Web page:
Pepperdine University law professor Douglas Kmiec, a Catholic pro-life activist who worked for two Republican administrations and wrote briefs seeking to overturn Roe v. Wade, said he is also encouraged by the new Democratic platform language. For a number of legal reasons, including stare decisis and state's rights, the prospect of abortion becoming illegal throughout the United States is extremely remote, he said. Not only is there not a fifth vote on the Supreme Court, there really aren't even four votes to overturn the case in such a thoroughly absolutist way.
Kmiec, a Republican, has endorsed Obama for president, largely because of his respect for Obama's embrace of a wide range of principles consistent with Catholic social teachings.
Korzen said his organization, Catholics United, plans to run advertisements in the next few weeks and in the time leading up to the general election, pointing out inconsistencies in the records of politicians who call themselves pro-life, gain political points off that stance, and yet vote against things like making medical care more accessible to children. The ads, in both print and electronic media, particularly in areas where the group sees Catholics as under pressure to be single-issue voters, will highlight a broader range of Catholic teaching and the idea of a consistent ethic of life.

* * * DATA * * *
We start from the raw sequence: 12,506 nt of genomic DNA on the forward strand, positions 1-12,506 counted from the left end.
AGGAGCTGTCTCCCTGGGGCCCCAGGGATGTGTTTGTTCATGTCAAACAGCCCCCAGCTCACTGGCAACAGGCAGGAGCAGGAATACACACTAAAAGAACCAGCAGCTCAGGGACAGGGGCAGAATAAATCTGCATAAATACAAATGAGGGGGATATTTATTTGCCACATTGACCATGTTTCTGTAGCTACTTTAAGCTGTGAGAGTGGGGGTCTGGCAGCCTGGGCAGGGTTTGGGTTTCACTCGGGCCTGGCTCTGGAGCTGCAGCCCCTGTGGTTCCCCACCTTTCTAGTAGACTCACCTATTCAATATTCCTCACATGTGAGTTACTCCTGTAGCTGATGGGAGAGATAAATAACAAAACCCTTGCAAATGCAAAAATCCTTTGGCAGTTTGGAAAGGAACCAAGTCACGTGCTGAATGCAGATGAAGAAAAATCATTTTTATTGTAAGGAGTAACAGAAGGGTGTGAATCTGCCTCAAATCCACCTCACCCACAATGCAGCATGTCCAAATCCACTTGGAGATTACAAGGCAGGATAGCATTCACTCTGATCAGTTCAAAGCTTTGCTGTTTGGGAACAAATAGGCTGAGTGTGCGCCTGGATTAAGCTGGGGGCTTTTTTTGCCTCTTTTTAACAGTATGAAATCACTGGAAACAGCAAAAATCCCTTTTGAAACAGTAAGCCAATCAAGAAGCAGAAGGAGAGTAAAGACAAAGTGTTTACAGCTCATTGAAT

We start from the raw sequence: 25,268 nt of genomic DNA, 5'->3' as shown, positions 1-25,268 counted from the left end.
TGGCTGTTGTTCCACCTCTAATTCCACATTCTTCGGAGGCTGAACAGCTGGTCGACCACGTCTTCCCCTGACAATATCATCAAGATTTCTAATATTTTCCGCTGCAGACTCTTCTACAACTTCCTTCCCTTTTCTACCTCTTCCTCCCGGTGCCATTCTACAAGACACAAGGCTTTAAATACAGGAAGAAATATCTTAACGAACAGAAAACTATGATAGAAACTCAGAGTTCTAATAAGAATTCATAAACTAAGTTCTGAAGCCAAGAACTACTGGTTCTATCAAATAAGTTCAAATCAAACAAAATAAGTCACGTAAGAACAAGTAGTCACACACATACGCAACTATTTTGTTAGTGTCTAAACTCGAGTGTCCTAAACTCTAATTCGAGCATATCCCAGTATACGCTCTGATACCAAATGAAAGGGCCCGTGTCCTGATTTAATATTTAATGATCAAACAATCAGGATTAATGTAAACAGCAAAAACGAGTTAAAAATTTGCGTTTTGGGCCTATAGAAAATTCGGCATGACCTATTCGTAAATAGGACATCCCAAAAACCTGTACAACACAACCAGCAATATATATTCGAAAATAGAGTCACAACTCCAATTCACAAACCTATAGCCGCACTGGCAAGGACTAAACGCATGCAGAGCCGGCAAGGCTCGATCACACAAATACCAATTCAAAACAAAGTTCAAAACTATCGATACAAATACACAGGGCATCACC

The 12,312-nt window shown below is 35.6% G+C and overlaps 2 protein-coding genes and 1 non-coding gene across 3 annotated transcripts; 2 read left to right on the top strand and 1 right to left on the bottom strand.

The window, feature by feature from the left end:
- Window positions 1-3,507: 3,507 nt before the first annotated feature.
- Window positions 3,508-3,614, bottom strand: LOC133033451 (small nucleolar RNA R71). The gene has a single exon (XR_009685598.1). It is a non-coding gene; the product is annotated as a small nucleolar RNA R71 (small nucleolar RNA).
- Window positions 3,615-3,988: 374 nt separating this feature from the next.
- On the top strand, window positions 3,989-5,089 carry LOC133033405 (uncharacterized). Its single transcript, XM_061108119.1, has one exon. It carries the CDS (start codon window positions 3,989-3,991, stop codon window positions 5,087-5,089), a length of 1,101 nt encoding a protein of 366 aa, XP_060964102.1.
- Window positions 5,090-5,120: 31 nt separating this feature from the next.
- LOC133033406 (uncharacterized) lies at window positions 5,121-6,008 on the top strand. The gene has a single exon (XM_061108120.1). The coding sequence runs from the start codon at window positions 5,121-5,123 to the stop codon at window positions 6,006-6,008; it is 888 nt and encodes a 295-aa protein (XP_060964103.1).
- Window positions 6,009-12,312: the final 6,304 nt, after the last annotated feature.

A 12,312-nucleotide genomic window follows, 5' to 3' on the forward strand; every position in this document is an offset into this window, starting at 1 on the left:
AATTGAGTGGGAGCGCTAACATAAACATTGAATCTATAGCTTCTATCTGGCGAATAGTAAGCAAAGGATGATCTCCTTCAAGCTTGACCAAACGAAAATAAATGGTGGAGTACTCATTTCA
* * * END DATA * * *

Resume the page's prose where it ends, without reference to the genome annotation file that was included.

“We feel very strongly that there are a number of organizations and individuals with no ties to the church who are using the teaching on abortion as a wedge,” Korzen said. “We want to have a more robust and productive conversation about what it means to be pro-life, reflecting the fullness of church teachings.”
The pair said that standing up for human life and dignity also includes working for a more equitable economy, reforming our immigration system, developing better re-entry programs for ex-offenders returning to communities, building peace and reducing weapons proliferation.
(Mary Barron is a freelance writer from Colorado who is covering the Democratic Party for NCR during this year’s presidential race.)